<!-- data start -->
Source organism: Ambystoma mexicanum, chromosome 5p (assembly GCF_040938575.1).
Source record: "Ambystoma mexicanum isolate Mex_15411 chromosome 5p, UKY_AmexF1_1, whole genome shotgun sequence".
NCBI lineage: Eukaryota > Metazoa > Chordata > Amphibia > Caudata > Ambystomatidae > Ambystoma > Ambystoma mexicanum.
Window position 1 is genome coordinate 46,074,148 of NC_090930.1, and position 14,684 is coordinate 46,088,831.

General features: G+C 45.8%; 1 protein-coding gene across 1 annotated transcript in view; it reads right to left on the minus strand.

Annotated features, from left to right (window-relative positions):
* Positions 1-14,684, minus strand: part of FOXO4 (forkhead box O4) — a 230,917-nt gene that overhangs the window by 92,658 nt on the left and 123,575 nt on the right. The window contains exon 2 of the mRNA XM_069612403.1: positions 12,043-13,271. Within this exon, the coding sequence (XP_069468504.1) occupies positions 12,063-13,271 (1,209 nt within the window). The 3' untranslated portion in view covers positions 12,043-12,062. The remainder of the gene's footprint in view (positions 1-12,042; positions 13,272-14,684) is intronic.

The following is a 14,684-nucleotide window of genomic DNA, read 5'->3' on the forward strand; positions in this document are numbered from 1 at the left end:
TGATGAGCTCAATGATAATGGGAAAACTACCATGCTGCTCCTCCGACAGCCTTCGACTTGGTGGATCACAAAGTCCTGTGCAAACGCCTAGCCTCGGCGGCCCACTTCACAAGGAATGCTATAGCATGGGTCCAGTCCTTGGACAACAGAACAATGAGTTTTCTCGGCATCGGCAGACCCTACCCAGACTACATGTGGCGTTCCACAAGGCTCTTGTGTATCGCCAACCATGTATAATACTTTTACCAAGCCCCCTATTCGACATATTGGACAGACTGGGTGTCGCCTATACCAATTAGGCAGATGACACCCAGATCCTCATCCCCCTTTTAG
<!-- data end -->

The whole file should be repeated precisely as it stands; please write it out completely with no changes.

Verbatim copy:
Source organism: Ambystoma mexicanum, chromosome 5p (assembly GCF_040938575.1).
Source record: "Ambystoma mexicanum isolate Mex_15411 chromosome 5p, UKY_AmexF1_1, whole genome shotgun sequence".
NCBI lineage: Eukaryota > Metazoa > Chordata > Amphibia > Caudata > Ambystomatidae > Ambystoma > Ambystoma mexicanum.
Window position 1 is genome coordinate 46,074,148 of NC_090930.1, and position 14,684 is coordinate 46,088,831.

General features: G+C 45.8%; 1 protein-coding gene across 1 annotated transcript in view; it reads right to left on the minus strand.

Annotated features, from left to right (window-relative positions):
* Positions 1-14,684, minus strand: part of FOXO4 (forkhead box O4) — a 230,917-nt gene that overhangs the window by 92,658 nt on the left and 123,575 nt on the right. The window contains exon 2 of the mRNA XM_069612403.1: positions 12,043-13,271. Within this exon, the coding sequence (XP_069468504.1) occupies positions 12,063-13,271 (1,209 nt within the window). The 3' untranslated portion in view covers positions 12,043-12,062. The remainder of the gene's footprint in view (positions 1-12,042; positions 13,272-14,684) is intronic.

The following is a 14,684-nucleotide window of genomic DNA, read 5'->3' on the forward strand; positions in this document are numbered from 1 at the left end:
TGATGAGCTCAATGATAATGGGAAAACTACCATGCTGCTCCTCCGACAGCCTTCGACTTGGTGGATCACAAAGTCCTGTGCAAACGCCTAGCCTCGGCGGCCCACTTCACAAGGAATGCTATAGCATGGGTCCAGTCCTTGGACAACAGAACAATGAGTTTTCTCGGCATCGGCAGACCCTACCCAGACTACATGTGGCGTTCCACAAGGCTCTTGTGTATCGCCAACCATGTATAATACTTTTACCAAGCCCCCTATTCGACATATTGGACAGACTGGGTGTCGCCTATACCAATTAGGCAGATGACACCCAGATCCTCATCCCCCTTTTAG